What you can expect

During lung cancer screening

During an LDCT scan of the lungs, you lie on your back on a long table. You may be given a pillow to make you more comfortable.

The technologist who runs your scan will move to a separate room where he or she can still see you and talk with you.

You'll be asked to lie very still as the table slides through the center of a large machine that creates the images of your lungs. The table passes through the machine initially to determine the starting point for the scan.

When the machine is ready to start the scan, you may be asked to hold your breath briefly in order to create a clear picture of your lungs. The table will move quickly through the machine as the images are created. The machine may make knocking or clicking noises.

Expect your appointment to last about a half-hour, though the actual scan takes less than a minute.

After lung cancer screening

When your LDCT scan is complete, you can go about your day normally.

The images created during the scan are compiled by a computer and reviewed by a doctor who specializes in diagnosing lung cancer with imaging tests (chest radiologist).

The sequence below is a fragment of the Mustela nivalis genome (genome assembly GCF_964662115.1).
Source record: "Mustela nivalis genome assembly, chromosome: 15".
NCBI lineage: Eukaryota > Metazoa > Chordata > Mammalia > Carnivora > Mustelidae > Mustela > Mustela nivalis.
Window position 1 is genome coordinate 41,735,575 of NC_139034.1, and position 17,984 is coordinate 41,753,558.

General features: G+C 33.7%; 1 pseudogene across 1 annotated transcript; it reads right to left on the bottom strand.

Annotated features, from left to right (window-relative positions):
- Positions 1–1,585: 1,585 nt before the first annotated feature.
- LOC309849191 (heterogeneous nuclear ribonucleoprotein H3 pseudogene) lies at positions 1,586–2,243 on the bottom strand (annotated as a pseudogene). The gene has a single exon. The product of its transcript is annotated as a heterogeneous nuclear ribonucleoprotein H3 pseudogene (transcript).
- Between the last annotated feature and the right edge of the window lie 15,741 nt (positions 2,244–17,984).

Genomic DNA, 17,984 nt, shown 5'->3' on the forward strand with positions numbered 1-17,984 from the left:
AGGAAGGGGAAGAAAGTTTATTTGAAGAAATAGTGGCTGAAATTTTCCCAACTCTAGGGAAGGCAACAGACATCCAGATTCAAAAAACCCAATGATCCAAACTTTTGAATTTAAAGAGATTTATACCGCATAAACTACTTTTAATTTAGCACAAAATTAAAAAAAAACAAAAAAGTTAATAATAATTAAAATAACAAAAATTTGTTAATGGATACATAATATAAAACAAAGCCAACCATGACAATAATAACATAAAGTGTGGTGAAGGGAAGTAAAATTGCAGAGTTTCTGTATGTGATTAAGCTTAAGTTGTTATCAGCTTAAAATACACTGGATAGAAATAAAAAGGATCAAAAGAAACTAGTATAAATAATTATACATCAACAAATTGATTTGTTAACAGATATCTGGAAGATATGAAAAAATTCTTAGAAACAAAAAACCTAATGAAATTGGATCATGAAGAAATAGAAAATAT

Aug. 09, 2017
References
  1. AskMayoExpert. Lung cancer screening in at-risk patients. Rochester, Minn.: Mayo Foundation for Medical Education and Research; 2014.
  2. Moyer VA, et al. Screening for lung cancer: U.S. Preventive Services Task Force recommendation statement. Annals of Internal Medicine. 2014;160:330.
  3. Lung cancer screening. Fort Washington, Pa.: National Comprehensive Cancer Network. http://www.nccn.org/professionals/physician_gls/f_guidelines.asp. Accessed Dec. 2, 2016.
  4. Smith RA, et al. Cancer screening in the United States, 2016: A review of current American Cancer Society guidelines and current issues in cancer screening. CA: A Cancer Journal for Clinicians. 2016;66:95.
  5. Detterbeck FC, et al. Diagnosis and management of lung cancer, 3rd ed.: American College of Chest Physicians evidence-based clinical practice guidelines. Chest. 2013;143(suppl):7S.
  6. Lung cancer screening (PDQ). National Cancer Institute. http://www.cancer.gov/types/lung/patient/lung-screening-pdq. Accessed Dec. 2, 2016.
  7. Computed tomography (CT) — chest. RadiologyInfo.org. http://www.radiologyinfo.org/en/info.cfm?pg=chestct. Accessed Dec. 2, 2016.
  8. Decision memo for screening for lung cancer with low dose computed tomography (LDCT) (CAG-00439N). Centers for Medicare & Medicaid Services. https://www.cms.gov/medicare-coverage-database. Accessed Dec. 2, 2016.
  9. Midthun DE (expert opinion). Mayo Clinic, Rochester, Minn. Oct. 30, 2015.